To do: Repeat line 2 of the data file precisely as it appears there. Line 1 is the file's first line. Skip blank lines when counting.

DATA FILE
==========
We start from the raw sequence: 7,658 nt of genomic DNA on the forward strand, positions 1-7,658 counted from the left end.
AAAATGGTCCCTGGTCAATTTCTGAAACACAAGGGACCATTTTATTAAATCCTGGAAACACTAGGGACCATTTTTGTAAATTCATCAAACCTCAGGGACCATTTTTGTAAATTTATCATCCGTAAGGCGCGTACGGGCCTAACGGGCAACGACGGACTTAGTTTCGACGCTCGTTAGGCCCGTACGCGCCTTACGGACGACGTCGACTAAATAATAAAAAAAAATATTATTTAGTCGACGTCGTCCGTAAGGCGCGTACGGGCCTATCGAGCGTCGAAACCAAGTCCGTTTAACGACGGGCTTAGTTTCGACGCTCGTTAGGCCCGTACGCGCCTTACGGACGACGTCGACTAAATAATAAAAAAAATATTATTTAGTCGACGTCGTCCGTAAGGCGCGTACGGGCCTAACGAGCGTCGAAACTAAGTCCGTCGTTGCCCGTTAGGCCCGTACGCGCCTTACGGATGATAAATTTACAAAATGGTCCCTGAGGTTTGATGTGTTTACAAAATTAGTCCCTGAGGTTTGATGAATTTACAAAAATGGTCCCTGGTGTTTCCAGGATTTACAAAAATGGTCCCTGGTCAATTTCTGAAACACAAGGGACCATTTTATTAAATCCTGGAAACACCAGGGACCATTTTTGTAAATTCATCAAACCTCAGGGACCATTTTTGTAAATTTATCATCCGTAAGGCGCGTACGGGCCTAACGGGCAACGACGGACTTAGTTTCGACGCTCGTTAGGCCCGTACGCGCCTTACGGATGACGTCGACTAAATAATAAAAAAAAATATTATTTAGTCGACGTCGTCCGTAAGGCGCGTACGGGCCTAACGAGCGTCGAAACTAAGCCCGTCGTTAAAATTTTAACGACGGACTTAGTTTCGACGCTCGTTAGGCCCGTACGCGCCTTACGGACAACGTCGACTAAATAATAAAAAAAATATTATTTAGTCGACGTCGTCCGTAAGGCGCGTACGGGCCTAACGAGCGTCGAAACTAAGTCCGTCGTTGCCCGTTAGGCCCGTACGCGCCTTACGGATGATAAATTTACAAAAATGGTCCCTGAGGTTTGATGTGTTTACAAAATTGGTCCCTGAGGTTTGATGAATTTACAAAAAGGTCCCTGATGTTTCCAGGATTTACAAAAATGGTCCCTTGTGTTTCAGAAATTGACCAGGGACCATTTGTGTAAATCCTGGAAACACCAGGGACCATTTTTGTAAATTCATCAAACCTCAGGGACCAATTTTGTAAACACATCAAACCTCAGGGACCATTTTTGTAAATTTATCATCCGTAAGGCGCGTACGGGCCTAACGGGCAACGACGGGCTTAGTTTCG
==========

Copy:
AAAATGGTCCCTGGTCAATTTCTGAAACACAAGGGACCATTTTATTAAATCCTGGAAACACTAGGGACCATTTTTGTAAATTCATCAAACCTCAGGGACCATTTTTGTAAATTTATCATCCGTAAGGCGCGTACGGGCCTAACGGGCAACGACGGACTTAGTTTCGACGCTCGTTAGGCCCGTACGCGCCTTACGGACGACGTCGACTAAATAATAAAAAAAAATATTATTTAGTCGACGTCGTCCGTAAGGCGCGTACGGGCCTATCGAGCGTCGAAACCAAGTCCGTTTAACGACGGGCTTAGTTTCGACGCTCGTTAGGCCCGTACGCGCCTTACGGACGACGTCGACTAAATAATAAAAAAAATATTATTTAGTCGACGTCGTCCGTAAGGCGCGTACGGGCCTAACGAGCGTCGAAACTAAGTCCGTCGTTGCCCGTTAGGCCCGTACGCGCCTTACGGATGATAAATTTACAAAATGGTCCCTGAGGTTTGATGTGTTTACAAAATTAGTCCCTGAGGTTTGATGAATTTACAAAAATGGTCCCTGGTGTTTCCAGGATTTACAAAAATGGTCCCTGGTCAATTTCTGAAACACAAGGGACCATTTTATTAAATCCTGGAAACACCAGGGACCATTTTTGTAAATTCATCAAACCTCAGGGACCATTTTTGTAAATTTATCATCCGTAAGGCGCGTACGGGCCTAACGGGCAACGACGGACTTAGTTTCGACGCTCGTTAGGCCCGTACGCGCCTTACGGATGACGTCGACTAAATAATAAAAAAAAATATTATTTAGTCGACGTCGTCCGTAAGGCGCGTACGGGCCTAACGAGCGTCGAAACTAAGCCCGTCGTTAAAATTTTAACGACGGACTTAGTTTCGACGCTCGTTAGGCCCGTACGCGCCTTACGGACAACGTCGACTAAATAATAAAAAAAATATTATTTAGTCGACGTCGTCCGTAAGGCGCGTACGGGCCTAACGAGCGTCGAAACTAAGTCCGTCGTTGCCCGTTAGGCCCGTACGCGCCTTACGGATGATAAATTTACAAAAATGGTCCCTGAGGTTTGATGTGTTTACAAAATTGGTCCCTGAGGTTTGATGAATTTACAAAAAGGTCCCTGATGTTTCCAGGATTTACAAAAATGGTCCCTTGTGTTTCAGAAATTGACCAGGGACCATTTGTGTAAATCCTGGAAACACCAGGGACCATTTTTGTAAATTCATCAAACCTCAGGGACCAATTTTGTAAACACATCAAACCTCAGGGACCATTTTTGTAAATTTATCATCCGTAAGGCGCGTACGGGCCTAACGGGCAACGACGGGCTTAGTTTCG